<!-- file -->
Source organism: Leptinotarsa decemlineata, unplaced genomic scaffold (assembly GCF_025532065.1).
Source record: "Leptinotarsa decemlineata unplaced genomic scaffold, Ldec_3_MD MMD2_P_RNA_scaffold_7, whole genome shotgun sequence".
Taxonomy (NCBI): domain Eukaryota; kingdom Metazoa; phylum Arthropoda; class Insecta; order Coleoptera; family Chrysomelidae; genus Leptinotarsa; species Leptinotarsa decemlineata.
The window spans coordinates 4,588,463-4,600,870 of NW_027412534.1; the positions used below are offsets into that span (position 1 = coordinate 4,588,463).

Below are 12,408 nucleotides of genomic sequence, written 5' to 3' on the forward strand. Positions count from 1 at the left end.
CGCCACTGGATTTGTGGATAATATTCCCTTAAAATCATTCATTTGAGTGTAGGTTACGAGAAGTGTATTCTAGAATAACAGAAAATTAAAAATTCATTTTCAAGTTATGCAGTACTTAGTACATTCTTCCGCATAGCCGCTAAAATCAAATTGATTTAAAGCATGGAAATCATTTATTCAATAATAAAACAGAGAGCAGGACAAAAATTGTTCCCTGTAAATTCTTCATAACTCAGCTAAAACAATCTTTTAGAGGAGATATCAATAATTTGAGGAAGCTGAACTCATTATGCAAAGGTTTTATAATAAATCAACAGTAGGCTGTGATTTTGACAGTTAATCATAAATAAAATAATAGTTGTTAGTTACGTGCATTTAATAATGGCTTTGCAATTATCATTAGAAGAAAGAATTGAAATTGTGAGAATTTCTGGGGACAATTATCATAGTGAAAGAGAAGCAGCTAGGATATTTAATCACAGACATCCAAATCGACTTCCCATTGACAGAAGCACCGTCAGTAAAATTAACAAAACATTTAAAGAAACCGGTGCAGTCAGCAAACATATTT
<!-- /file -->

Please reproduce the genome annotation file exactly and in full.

Source organism: Leptinotarsa decemlineata, unplaced genomic scaffold (assembly GCF_025532065.1).
Source record: "Leptinotarsa decemlineata unplaced genomic scaffold, Ldec_3_MD MMD2_P_RNA_scaffold_7, whole genome shotgun sequence".
Taxonomy (NCBI): domain Eukaryota; kingdom Metazoa; phylum Arthropoda; class Insecta; order Coleoptera; family Chrysomelidae; genus Leptinotarsa; species Leptinotarsa decemlineata.
The window spans coordinates 4,588,463-4,600,870 of NW_027412534.1; the positions used below are offsets into that span (position 1 = coordinate 4,588,463).

Below are 12,408 nucleotides of genomic sequence, written 5' to 3' on the forward strand. Positions count from 1 at the left end.
CGCCACTGGATTTGTGGATAATATTCCCTTAAAATCATTCATTTGAGTGTAGGTTACGAGAAGTGTATTCTAGAATAACAGAAAATTAAAAATTCATTTTCAAGTTATGCAGTACTTAGTACATTCTTCCGCATAGCCGCTAAAATCAAATTGATTTAAAGCATGGAAATCATTTATTCAATAATAAAACAGAGAGCAGGACAAAAATTGTTCCCTGTAAATTCTTCATAACTCAGCTAAAACAATCTTTTAGAGGAGATATCAATAATTTGAGGAAGCTGAACTCATTATGCAAAGGTTTTATAATAAATCAACAGTAGGCTGTGATTTTGACAGTTAATCATAAATAAAATAATAGTTGTTAGTTACGTGCATTTAATAATGGCTTTGCAATTATCATTAGAAGAAAGAATTGAAATTGTGAGAATTTCTGGGGACAATTATCATAGTGAAAGAGAAGCAGCTAGGATATTTAATCACAGACATCCAAATCGACTTCCCATTGACAGAAGCACCGTCAGTAAAATTAACAAAACATTTAAAGAAACCGGTGCAGTCAGCAAACATATTT